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She is one of 13 500 health workers trained with support from UNICEF and the World Health Organisation to vaccinate 2.9 million children from March to June 2022. UNICEF installed 170 new vaccine refrigerators, repaired faulty ones and distributed carriers to health facilities in all the districts. It also procured and distributed 6.8 polio vaccine doses to all 865 health facilities nationwide.
This marks the first phase of a regional campaign to vaccinate 9.4 million children in Malawi, Zambia, Mozambique and Tanzania. Three more rounds will follow, to protect children at risk of polio infection following the confirmation of Africa's first polio case since 2016.
UNICEF Malawi Representative Rudolf Schwenk says that although it is sad that Malawi has detected the first case in three decades, the commitment by the Government of Malawi and its partners in preparation to vaccinate all children assures him that the country can keep its polio-free status.
During the launch of the polio vaccination campaign at Chileka School in Lilongwe on 20 March 2022, he said: "We know this is doable because we have done it in the past. We also know that the only way to do this is by vaccinating every child in every household. Even one child with polio is one too many, so we cannot stop until we end this disease for good.
"No child should suffer for life from a preventable disease. Our joint responsibility that something as inexpensive, safe, effective and easy to deliver as a vaccine–which has already saved hundreds of thousands of children worldwide–reaches those at greatest risk in Malawi."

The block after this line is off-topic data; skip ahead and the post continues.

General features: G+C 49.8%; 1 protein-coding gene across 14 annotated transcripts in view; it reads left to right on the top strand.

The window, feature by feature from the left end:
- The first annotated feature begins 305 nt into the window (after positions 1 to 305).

Apart from procuring and distributing polio vaccine doses to all 865 health facilities nationwide, UNICEF trained faith-based and traditional leaders to mobilise their communities for increased uptake of the oral shots.
Minister of Health Khumbize Kandodo Chiponda is optimistic that Malawi, with the support from partners such as UNICEF, will sustain a wide coverage of vital vaccines above 80 per cent to contain vaccine-preventable diseases, including wild polio.
"The high-level political support and leadership of the government have inspired the nation, the global community as well as in-country partners to act in unison and halt the spread of polio. I'm very optimistic about this national campaign because of the level of commitment and organisation I have seen," she said.
The community inroads excited the rural majority who endure long walks to get their children vaccinated as health facilities remain few and far apart.
Resita Beaston, 29, had her three-month-old baby, Vista, vaccinated by Liwazi River in Mzimba North split the difference.
"Since the bridge collapsed in 2018, we find it difficult to get our children immunised. Normally, we have to walk some 20km from our homes in Kamanda to get our children immunised in Katokole Village across the river, where an open-air clinic for children aged under five is held once a month.”
"Bringing vaccines close to where we live will help safeguard our children from polio for life. This is pleasing and we thank the community health workers for their dedication," says Resita.
This article was first published by UNICEF Malawi on 6 April 2022.